First Student Remembers The Start of Biomedical Engineering at Purdue
It began almost on a whim, but ended with life lessons that continue to impact a life and career. For Dr. Stephen Grubbs, MD, September of 1974 changed his life as the co-op chemical engineering student returned to campus to finish one phase of his education, and to prepare for his medical education at Jefferson Medical School in Philadelphia. While looking for a research project to fill some time, he was directed to a new group "that was supposed to be doing something with biomedical engineering" that had just set up in the basement of the electrical engineering building.
"So, I went across the mall, found their offices in the basement of the electrical engineering building, and introduced myself to the secretary who said, well, you know, Dr. Geddes might have something to do for you. So she knocked on his door, and that's how it all started," he said.
That "it" was a pivotal time in many ways. As the first undergraduate student of Dr. Les Geddes, Grubbs was given one-on-one instruction and then launched into research on electrical defibrillation of the heart. That research resulted in a publication in the American Heart Journal, which meant that Grubbs started medical school with a major publication already underway.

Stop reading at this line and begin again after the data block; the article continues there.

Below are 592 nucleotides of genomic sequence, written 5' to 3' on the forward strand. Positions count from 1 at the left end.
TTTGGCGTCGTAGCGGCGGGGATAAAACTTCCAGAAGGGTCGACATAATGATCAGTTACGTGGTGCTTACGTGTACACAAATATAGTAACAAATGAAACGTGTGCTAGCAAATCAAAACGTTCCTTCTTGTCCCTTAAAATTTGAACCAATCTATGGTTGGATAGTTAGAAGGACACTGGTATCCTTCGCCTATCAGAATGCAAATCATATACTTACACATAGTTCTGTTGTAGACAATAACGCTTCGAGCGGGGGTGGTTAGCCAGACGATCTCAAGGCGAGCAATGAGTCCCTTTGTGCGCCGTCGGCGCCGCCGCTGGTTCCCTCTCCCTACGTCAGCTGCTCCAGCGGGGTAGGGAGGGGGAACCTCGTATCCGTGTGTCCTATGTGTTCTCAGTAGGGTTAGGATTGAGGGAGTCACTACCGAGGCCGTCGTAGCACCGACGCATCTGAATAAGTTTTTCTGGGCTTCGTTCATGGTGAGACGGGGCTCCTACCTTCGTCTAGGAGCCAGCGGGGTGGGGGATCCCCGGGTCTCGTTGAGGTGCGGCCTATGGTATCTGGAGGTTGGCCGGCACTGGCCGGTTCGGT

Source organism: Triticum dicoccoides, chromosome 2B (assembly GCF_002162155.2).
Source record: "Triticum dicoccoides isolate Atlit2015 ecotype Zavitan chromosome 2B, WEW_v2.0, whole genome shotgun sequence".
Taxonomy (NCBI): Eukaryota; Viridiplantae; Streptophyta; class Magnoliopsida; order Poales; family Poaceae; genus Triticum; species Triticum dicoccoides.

"I learned things there that apply to this day as a physician," he says, "So it was just a wonderful experience."
Today, Dr. Grubbs, recipient of the 2007 Association of Community Cancer Centers (ACCC) Community Clinical Scientist Award, is a practicing oncologist and hematologist in Delaware with a practice that sees probably more than half of the cancer cases in the state. He also continues to do research, performing clinical research for the National Cancer Institute, and are considered a model site for bringing new treatments to the community. Grubbs notes that work on prevention and treatment are paying off for the state, with Delaware having one of the fastest dropping cancer death rates in the nation.
He credits his time with Dr. Geddes for helping shape his outlook, describing him as "A man who was bent on getting the job done and working hard, and I think that work ethic and that inquisitiveness is probably the thing I admired the most and have tired to emulate in my years. Always have that inquisitiveness and continue to use your mind, that's the attributes I saw that I tried to incorporate in my years as a physician."
As for the Weldon School and the new biomedical engineering building, "I saw it in the beginning, and I just asked Dr. Geddes did you ever imagine this would all happen? He just was shaking his head saying 'I'm not sure I ever envisioned this.' But what a tremendous facility, what a tremendous program, lots of students that are active and bright... Who would have ever imagined this would have come to this..."
The complete interview, including a tribute to Dr. Geddes and the story of how he got his brother involved in working with Dr. Geddes as well, is available as a podcast on the Weldon Blog.